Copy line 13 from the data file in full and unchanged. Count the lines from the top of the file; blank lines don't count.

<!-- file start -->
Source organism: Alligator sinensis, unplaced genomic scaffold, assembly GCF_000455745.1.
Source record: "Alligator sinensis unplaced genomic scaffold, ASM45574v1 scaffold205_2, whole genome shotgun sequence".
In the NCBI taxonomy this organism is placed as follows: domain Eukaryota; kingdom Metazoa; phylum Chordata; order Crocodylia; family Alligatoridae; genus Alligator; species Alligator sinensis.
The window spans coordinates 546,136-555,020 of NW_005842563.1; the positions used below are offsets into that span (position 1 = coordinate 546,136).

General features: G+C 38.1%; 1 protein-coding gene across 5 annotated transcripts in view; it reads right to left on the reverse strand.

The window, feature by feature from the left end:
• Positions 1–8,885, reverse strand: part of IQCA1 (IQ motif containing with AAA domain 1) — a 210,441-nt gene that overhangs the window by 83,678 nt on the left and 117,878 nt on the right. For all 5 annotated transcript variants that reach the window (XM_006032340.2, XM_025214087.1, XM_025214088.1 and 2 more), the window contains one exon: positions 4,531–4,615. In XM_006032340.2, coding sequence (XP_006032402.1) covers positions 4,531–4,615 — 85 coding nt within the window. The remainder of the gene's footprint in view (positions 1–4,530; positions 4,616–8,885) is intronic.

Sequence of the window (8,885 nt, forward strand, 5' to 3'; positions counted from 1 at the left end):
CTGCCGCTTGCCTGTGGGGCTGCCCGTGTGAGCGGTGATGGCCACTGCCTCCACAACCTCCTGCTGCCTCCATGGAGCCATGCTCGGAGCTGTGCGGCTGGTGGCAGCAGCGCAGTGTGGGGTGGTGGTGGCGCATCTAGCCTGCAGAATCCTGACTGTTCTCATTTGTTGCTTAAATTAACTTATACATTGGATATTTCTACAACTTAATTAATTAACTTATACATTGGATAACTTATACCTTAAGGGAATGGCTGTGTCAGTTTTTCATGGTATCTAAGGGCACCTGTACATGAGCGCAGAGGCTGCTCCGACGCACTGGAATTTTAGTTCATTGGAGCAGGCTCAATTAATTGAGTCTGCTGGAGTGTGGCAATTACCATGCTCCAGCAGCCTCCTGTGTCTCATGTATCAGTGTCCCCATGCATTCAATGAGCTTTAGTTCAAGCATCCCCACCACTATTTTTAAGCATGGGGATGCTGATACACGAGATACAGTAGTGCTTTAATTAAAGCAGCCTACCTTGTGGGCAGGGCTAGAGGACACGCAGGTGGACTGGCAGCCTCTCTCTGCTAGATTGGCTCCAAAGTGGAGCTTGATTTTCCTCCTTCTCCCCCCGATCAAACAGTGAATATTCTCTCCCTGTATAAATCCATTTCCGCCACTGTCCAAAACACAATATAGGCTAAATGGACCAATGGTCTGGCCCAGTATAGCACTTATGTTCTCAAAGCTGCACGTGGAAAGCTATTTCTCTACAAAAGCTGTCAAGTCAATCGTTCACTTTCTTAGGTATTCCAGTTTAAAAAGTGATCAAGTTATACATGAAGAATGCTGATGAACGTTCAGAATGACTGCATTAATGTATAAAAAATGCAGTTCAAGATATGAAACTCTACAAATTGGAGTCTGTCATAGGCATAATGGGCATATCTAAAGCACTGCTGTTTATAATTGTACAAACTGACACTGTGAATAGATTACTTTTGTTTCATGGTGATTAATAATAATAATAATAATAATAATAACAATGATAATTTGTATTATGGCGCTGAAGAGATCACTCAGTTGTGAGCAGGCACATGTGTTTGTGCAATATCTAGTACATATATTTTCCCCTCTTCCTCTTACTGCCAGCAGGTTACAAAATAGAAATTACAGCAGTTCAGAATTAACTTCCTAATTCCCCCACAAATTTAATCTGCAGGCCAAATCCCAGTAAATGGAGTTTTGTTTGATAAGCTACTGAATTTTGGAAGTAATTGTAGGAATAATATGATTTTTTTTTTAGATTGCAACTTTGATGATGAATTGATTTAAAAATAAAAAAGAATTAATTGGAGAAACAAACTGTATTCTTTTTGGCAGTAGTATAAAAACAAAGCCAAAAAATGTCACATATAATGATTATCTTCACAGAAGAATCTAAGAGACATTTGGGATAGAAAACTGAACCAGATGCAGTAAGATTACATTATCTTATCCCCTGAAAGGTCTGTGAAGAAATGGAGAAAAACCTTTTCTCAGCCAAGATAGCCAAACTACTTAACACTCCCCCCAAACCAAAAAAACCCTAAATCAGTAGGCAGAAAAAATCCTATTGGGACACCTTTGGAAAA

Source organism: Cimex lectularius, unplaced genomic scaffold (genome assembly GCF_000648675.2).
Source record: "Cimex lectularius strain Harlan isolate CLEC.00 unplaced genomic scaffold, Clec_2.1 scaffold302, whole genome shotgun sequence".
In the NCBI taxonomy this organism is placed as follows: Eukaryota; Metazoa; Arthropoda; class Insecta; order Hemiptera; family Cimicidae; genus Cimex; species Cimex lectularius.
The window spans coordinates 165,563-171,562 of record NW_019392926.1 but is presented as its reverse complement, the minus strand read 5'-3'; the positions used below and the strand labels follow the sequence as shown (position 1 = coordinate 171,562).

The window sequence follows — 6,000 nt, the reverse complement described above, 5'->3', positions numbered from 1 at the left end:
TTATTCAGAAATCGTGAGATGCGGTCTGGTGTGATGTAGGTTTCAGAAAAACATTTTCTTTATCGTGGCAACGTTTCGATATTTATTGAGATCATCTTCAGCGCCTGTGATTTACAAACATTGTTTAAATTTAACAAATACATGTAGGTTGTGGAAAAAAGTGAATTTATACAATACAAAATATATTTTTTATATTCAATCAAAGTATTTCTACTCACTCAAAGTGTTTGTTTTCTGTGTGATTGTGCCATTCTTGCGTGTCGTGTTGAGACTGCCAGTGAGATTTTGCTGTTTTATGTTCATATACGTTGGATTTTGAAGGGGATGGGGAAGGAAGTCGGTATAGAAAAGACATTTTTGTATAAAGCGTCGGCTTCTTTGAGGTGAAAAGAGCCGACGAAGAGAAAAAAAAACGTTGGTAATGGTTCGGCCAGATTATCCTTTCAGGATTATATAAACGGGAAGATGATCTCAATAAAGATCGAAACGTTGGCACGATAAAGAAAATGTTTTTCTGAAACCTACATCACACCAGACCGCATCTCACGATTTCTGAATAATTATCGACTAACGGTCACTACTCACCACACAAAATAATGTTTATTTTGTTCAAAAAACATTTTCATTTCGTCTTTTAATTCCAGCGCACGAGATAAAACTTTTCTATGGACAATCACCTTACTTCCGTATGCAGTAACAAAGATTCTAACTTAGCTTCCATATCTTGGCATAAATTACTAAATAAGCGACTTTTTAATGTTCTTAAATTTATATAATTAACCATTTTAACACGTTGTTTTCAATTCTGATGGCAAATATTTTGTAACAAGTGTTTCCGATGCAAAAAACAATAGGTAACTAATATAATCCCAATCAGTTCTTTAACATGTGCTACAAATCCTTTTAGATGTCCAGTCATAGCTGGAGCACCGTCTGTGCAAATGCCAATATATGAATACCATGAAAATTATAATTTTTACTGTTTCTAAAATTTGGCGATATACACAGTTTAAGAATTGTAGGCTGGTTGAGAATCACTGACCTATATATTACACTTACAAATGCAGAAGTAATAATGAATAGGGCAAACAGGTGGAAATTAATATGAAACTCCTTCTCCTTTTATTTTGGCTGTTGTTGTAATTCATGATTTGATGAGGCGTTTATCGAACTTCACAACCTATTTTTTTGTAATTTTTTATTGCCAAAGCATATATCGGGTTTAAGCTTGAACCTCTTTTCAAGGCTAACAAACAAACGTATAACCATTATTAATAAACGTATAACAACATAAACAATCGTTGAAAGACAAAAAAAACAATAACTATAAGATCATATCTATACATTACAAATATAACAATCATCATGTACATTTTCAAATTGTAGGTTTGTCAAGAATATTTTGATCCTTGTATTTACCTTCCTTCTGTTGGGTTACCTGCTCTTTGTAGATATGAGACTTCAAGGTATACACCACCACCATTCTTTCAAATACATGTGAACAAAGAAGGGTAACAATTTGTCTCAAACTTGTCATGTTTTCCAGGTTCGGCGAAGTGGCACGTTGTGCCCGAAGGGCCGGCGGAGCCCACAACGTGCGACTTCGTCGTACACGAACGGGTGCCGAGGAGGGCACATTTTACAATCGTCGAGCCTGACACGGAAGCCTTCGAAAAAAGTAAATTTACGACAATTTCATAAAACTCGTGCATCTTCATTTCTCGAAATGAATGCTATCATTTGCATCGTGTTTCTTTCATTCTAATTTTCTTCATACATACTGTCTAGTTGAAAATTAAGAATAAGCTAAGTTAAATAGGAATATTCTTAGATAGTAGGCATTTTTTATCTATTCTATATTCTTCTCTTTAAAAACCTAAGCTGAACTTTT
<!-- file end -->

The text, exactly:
The window spans coordinates 165,563-171,562 of record NW_019392926.1 but is presented as its reverse complement, the minus strand read 5'-3'; the positions used below and the strand labels follow the sequence as shown (position 1 = coordinate 171,562).